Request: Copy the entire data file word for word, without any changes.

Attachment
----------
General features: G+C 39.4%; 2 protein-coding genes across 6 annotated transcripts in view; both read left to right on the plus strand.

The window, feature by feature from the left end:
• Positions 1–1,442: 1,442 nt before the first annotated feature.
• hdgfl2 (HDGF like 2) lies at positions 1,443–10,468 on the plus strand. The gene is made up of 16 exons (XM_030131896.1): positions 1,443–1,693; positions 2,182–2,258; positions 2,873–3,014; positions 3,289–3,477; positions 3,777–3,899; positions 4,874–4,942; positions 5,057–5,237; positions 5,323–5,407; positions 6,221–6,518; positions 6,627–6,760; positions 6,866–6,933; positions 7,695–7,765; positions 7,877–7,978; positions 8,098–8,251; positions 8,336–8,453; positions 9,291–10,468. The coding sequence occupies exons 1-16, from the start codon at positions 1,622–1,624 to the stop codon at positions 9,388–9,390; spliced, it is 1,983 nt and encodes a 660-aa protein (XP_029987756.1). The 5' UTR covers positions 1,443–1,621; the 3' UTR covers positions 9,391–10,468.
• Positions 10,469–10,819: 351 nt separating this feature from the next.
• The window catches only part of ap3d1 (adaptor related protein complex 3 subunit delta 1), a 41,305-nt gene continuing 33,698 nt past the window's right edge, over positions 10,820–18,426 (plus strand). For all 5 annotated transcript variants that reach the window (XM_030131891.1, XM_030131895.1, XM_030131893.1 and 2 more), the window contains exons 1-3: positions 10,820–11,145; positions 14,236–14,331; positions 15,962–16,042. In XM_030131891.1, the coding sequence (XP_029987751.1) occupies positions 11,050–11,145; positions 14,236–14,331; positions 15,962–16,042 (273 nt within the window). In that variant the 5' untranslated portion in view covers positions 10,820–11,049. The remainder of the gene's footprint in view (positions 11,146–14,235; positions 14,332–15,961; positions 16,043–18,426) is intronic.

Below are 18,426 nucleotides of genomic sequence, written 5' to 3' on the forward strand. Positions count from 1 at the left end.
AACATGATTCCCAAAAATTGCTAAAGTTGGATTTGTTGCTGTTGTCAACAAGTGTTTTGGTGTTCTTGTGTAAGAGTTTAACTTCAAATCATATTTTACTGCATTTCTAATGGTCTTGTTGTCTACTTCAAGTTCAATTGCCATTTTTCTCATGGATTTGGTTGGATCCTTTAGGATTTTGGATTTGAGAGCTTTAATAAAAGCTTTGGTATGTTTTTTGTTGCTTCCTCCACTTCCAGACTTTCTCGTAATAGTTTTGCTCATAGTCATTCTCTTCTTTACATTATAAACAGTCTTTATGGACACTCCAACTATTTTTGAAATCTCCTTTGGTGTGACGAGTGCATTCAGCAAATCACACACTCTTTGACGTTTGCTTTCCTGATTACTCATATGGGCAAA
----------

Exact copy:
General features: G+C 39.4%; 2 protein-coding genes across 6 annotated transcripts in view; both read left to right on the plus strand.

The window, feature by feature from the left end:
• Positions 1–1,442: 1,442 nt before the first annotated feature.
• hdgfl2 (HDGF like 2) lies at positions 1,443–10,468 on the plus strand. The gene is made up of 16 exons (XM_030131896.1): positions 1,443–1,693; positions 2,182–2,258; positions 2,873–3,014; positions 3,289–3,477; positions 3,777–3,899; positions 4,874–4,942; positions 5,057–5,237; positions 5,323–5,407; positions 6,221–6,518; positions 6,627–6,760; positions 6,866–6,933; positions 7,695–7,765; positions 7,877–7,978; positions 8,098–8,251; positions 8,336–8,453; positions 9,291–10,468. The coding sequence occupies exons 1-16, from the start codon at positions 1,622–1,624 to the stop codon at positions 9,388–9,390; spliced, it is 1,983 nt and encodes a 660-aa protein (XP_029987756.1). The 5' UTR covers positions 1,443–1,621; the 3' UTR covers positions 9,391–10,468.
• Positions 10,469–10,819: 351 nt separating this feature from the next.
• The window catches only part of ap3d1 (adaptor related protein complex 3 subunit delta 1), a 41,305-nt gene continuing 33,698 nt past the window's right edge, over positions 10,820–18,426 (plus strand). For all 5 annotated transcript variants that reach the window (XM_030131891.1, XM_030131895.1, XM_030131893.1 and 2 more), the window contains exons 1-3: positions 10,820–11,145; positions 14,236–14,331; positions 15,962–16,042. In XM_030131891.1, the coding sequence (XP_029987751.1) occupies positions 11,050–11,145; positions 14,236–14,331; positions 15,962–16,042 (273 nt within the window). In that variant the 5' untranslated portion in view covers positions 10,820–11,049. The remainder of the gene's footprint in view (positions 11,146–14,235; positions 14,332–15,961; positions 16,043–18,426) is intronic.

Below are 18,426 nucleotides of genomic sequence, written 5' to 3' on the forward strand. Positions count from 1 at the left end.
AACATGATTCCCAAAAATTGCTAAAGTTGGATTTGTTGCTGTTGTCAACAAGTGTTTTGGTGTTCTTGTGTAAGAGTTTAACTTCAAATCATATTTTACTGCATTTCTAATGGTCTTGTTGTCTACTTCAAGTTCAATTGCCATTTTTCTCATGGATTTGGTTGGATCCTTTAGGATTTTGGATTTGAGAGCTTTAATAAAAGCTTTGGTATGTTTTTTGTTGCTTCCTCCACTTCCAGACTTTCTCGTAATAGTTTTGCTCATAGTCATTCTCTTCTTTACATTATAAACAGTCTTTATGGACACTCCAACTATTTTTGAAATCTCCTTTGGTGTGACGAGTGCATTCAGCAAATCACACACTCTTTGACGTTTGCTTTCCTGATTACTCATATGGGCAAA